Feeding Your Pet

Feeding Your Pet


The first ingredient listed in any dog food should be a specified meat. If the first ingredient listed is a wheat, corn, meat by-product, or bone meal then this dog food should be avoided. Dogs’ teeth are primarily made up of canines which are designed for shredding meat, not grinding grains.

Dogs should be kept on the same brand and type of food as much as possible. Regularly changing them could cause him to have an upset stomach. If you do have to change, try and introduce the new food gradually so that your dog's digestive system has a chance to adjust.


To cats, the odor of their food is particularly important, and they prefer their food to be around body temperature when they consume it. Glass or ceramic bowls do not absorb externals odors and are the best choice for feeding. They also like to be able to see their surroundings when they eat and not backed into a corner.

Cats naturally prefer grazing on small meals and so dry food free-feeding is often the most popular choice for mealtimes.
Protein and fats are the most palatable types of food for cats and they much prefer the texture of meat to anything else.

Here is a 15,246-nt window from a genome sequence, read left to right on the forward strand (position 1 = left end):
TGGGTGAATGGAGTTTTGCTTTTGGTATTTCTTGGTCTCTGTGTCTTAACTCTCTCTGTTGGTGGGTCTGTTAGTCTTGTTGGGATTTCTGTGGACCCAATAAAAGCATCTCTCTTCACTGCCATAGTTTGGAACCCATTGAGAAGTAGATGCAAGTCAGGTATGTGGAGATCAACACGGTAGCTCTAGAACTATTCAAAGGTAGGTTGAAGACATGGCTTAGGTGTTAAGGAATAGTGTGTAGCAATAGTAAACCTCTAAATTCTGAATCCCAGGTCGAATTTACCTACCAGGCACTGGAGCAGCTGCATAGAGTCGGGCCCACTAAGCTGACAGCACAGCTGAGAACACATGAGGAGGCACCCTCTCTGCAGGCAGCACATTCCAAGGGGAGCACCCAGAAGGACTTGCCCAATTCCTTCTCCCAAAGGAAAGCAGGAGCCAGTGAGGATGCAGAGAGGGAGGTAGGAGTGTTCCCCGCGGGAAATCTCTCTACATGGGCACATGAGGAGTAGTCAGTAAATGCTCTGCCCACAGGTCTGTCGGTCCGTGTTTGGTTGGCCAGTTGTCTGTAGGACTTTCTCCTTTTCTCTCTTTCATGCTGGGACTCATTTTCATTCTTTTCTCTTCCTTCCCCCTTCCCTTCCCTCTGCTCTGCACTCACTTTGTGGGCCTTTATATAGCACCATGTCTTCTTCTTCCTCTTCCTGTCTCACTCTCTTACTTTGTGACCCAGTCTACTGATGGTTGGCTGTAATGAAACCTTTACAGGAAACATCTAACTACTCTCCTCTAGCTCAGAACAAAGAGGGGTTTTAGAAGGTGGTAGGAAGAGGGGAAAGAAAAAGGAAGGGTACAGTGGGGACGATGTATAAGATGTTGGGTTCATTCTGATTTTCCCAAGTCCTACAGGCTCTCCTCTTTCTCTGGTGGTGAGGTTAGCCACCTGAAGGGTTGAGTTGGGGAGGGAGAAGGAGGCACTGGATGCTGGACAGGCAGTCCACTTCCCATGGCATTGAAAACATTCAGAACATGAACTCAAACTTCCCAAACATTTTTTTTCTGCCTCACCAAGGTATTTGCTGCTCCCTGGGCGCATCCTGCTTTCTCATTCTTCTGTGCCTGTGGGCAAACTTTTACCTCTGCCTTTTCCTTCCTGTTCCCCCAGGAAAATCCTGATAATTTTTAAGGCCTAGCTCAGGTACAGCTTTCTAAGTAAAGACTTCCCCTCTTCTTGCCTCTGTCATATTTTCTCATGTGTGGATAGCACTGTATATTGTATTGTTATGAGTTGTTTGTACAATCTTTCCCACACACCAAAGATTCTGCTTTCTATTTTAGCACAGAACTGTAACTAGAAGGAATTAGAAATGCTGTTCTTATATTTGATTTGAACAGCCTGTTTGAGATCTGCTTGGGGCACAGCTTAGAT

Rabbits need at least one bunny-sized bundle of hay every day. Accompany this with a handful of washed leafy green vegetables or herbs such as kale, lettuce, broccoli, sage, or mint. Try and offer variety to ensure your rabbit gets a good mix of nutrients.
Lawnmower clippings are NOT safe for your rabbit to eat.

When choosing pellets, opting for good quality is important. As a general rule you should feed your rabbit one eggcup of pellets per kg of your rabbit's’ weight. For example, if you rabbit weighs 1kg then you should only give them one eggcup of pellets every day.
Do not give your rabbit muesli!

Treats for rabbits should be infrequent and limited to carrots and apples.

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